Sedentary Lifestyle, Unhealthy Diet: Growing Waistline and Health Problems
An unhealthy diet and frequent sitting down at work with no viable exercising may not just be adding pounds to your frame, but also taking years from your life. A recent study looked at people who were overweight and obese to see if they developed other health conditions like heart disease, diabetes and arthritis. The researchers found that, as people became more overweight, their risk of developing other health problems increased. Depression, back pain, and joint problems were among the most commonly reported conditions.
The Department of Primary Care and Public Health Sciences at London’s King’s College led the study to see how obesity affected the odds of developing other health conditions. This study looked at 11 conditions including diet to see which ones were most common in people who are overweight or obese. 223,089 adults who were overweight or obese were included in the study, and the researchers looked at their health records from 2005 to 2011.
The 11 conditions normally associated with unhealthy diet and sedentary lifestyle includes:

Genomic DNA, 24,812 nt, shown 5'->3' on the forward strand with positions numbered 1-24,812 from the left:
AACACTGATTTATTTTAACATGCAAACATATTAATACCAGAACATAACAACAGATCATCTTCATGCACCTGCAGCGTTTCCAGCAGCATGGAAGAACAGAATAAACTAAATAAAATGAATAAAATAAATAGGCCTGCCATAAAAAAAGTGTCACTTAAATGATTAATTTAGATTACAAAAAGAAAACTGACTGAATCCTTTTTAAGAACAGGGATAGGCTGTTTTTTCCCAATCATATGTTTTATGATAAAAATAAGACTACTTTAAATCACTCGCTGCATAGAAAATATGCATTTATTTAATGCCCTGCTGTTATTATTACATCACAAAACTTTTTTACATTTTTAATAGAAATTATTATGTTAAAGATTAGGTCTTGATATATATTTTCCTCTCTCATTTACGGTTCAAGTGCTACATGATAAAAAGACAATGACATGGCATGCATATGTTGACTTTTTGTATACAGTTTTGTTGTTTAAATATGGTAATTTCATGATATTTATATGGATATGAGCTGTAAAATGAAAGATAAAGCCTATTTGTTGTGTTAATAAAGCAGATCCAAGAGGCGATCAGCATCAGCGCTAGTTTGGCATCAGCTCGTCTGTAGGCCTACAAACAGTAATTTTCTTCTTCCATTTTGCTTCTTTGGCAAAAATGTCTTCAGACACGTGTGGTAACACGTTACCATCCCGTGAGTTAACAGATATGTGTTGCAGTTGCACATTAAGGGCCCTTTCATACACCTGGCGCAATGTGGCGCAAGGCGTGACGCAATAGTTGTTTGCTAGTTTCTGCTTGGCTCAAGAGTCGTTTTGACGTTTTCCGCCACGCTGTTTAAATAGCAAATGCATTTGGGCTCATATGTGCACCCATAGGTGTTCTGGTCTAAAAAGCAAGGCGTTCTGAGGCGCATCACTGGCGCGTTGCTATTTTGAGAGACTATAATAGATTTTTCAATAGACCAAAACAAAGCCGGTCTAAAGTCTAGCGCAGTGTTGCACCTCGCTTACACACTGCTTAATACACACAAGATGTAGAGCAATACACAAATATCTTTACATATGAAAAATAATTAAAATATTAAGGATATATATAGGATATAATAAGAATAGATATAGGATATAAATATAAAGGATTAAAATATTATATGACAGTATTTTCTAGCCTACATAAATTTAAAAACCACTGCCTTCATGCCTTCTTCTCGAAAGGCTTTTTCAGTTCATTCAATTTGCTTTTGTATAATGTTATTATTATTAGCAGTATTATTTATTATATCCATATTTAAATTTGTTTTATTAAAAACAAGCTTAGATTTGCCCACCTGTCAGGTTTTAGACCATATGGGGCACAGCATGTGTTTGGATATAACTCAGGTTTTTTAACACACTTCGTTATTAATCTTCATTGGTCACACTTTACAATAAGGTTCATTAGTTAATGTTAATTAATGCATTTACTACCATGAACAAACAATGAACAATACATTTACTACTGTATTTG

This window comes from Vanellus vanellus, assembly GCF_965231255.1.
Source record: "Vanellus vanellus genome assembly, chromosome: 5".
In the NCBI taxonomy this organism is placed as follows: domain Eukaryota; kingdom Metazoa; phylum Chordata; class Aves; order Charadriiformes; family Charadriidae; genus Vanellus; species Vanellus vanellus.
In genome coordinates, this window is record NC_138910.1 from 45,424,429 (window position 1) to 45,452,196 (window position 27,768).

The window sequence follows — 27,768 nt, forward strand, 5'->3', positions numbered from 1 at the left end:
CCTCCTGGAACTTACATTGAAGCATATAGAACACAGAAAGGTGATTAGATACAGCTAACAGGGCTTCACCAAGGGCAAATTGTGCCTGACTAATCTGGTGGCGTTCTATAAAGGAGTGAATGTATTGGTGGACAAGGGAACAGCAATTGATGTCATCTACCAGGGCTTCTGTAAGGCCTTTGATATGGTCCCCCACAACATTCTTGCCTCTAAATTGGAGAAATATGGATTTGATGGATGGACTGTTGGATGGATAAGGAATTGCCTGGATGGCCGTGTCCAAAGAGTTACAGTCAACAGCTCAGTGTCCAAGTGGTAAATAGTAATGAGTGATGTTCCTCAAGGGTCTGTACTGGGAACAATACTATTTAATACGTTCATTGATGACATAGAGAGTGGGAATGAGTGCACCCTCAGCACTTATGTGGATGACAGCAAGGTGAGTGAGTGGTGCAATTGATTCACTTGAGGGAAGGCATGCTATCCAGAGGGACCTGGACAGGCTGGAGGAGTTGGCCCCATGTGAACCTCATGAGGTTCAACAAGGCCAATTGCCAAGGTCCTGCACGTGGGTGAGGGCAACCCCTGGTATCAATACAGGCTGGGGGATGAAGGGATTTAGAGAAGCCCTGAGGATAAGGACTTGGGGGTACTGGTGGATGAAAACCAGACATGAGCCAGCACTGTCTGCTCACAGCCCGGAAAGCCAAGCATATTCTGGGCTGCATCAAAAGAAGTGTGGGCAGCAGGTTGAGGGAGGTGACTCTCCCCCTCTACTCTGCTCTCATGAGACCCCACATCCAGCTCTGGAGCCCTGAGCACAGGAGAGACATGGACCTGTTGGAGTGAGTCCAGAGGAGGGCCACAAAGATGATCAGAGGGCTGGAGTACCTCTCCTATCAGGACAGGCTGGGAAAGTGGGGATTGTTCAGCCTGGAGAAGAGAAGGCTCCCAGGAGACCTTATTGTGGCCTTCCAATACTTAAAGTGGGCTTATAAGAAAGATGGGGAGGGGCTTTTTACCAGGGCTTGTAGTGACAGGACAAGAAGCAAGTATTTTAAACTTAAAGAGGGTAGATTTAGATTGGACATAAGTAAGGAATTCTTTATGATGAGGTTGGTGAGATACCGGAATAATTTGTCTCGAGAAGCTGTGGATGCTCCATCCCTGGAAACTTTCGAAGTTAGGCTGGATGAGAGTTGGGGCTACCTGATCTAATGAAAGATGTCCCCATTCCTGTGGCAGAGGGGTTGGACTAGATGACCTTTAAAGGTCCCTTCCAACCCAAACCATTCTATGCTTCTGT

- Heart disease or heart problems typically from high blood pressure or clogged arteries.
- Sleep apnea and shallow or paused breathing during sleep.
- Type II diabetes and high blood sugar.
- Neoplasm tumor or other abnormal growth.
- Gall bladder problems.
- Back pain and other joint pains
The researchers found that 23.1% of men and 27.6% of women who were not overweight had at least two of these conditions. That number rose as weight increased. About 27% of overweight men and 34.2% of overweight women had at least two of the conditions. For people who were obese, 43.8% of men and 51.2% of women had two or more of the conditions.
The researchers also found that overweight or obese people with sedentary work and unhealthy diet were 124% more likely to have at least one of the 11 conditions. The research suggests that people should be aware of the health problems associated with diet and work with overweight employees to reduce the risk of developing other conditions. The research was funded by the National Institute for Health Research Biomedical Research Centre and the UK National Prevention Research Initiative. The researchers declared no conflicts of interest.